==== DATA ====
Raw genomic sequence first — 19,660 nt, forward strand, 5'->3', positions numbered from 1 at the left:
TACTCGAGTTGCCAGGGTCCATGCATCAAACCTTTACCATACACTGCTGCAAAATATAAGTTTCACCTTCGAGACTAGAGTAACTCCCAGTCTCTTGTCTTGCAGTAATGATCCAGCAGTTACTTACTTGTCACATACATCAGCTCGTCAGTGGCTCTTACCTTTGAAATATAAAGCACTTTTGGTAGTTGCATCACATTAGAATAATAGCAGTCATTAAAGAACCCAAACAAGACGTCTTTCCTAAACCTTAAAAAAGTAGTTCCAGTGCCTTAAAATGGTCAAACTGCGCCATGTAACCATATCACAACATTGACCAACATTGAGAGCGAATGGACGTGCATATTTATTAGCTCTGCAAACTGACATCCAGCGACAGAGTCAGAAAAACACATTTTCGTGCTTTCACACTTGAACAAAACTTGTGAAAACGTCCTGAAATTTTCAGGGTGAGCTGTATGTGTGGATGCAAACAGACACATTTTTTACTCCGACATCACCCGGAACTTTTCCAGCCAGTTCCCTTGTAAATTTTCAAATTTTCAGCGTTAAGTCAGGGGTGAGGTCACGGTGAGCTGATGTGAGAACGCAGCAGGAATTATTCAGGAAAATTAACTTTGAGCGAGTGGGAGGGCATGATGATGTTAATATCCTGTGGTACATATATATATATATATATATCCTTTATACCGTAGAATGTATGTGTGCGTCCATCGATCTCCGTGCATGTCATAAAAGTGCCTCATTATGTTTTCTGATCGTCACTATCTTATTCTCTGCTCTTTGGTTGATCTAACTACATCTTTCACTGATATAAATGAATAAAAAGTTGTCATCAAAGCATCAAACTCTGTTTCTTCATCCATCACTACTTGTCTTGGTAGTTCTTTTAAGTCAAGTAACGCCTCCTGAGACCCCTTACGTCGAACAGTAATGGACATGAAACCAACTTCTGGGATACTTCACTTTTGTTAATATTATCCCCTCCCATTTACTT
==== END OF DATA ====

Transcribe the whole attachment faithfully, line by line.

Raw genomic sequence first — 19,660 nt, forward strand, 5'->3', positions numbered from 1 at the left:
TACTCGAGTTGCCAGGGTCCATGCATCAAACCTTTACCATACACTGCTGCAAAATATAAGTTTCACCTTCGAGACTAGAGTAACTCCCAGTCTCTTGTCTTGCAGTAATGATCCAGCAGTTACTTACTTGTCACATACATCAGCTCGTCAGTGGCTCTTACCTTTGAAATATAAAGCACTTTTGGTAGTTGCATCACATTAGAATAATAGCAGTCATTAAAGAACCCAAACAAGACGTCTTTCCTAAACCTTAAAAAAGTAGTTCCAGTGCCTTAAAATGGTCAAACTGCGCCATGTAACCATATCACAACATTGACCAACATTGAGAGCGAATGGACGTGCATATTTATTAGCTCTGCAAACTGACATCCAGCGACAGAGTCAGAAAAACACATTTTCGTGCTTTCACACTTGAACAAAACTTGTGAAAACGTCCTGAAATTTTCAGGGTGAGCTGTATGTGTGGATGCAAACAGACACATTTTTTACTCCGACATCACCCGGAACTTTTCCAGCCAGTTCCCTTGTAAATTTTCAAATTTTCAGCGTTAAGTCAGGGGTGAGGTCACGGTGAGCTGATGTGAGAACGCAGCAGGAATTATTCAGGAAAATTAACTTTGAGCGAGTGGGAGGGCATGATGATGTTAATATCCTGTGGTACATATATATATATATATATATCCTTTATACCGTAGAATGTATGTGTGCGTCCATCGATCTCCGTGCATGTCATAAAAGTGCCTCATTATGTTTTCTGATCGTCACTATCTTATTCTCTGCTCTTTGGTTGATCTAACTACATCTTTCACTGATATAAATGAATAAAAAGTTGTCATCAAAGCATCAAACTCTGTTTCTTCATCCATCACTACTTGTCTTGGTAGTTCTTTTAAGTCAAGTAACGCCTCCTGAGACCCCTTACGTCGAACAGTAATGGACATGAAACCAACTTCTGGGATACTTCACTTTTGTTAATATTATCCCCTCCCATTTACTT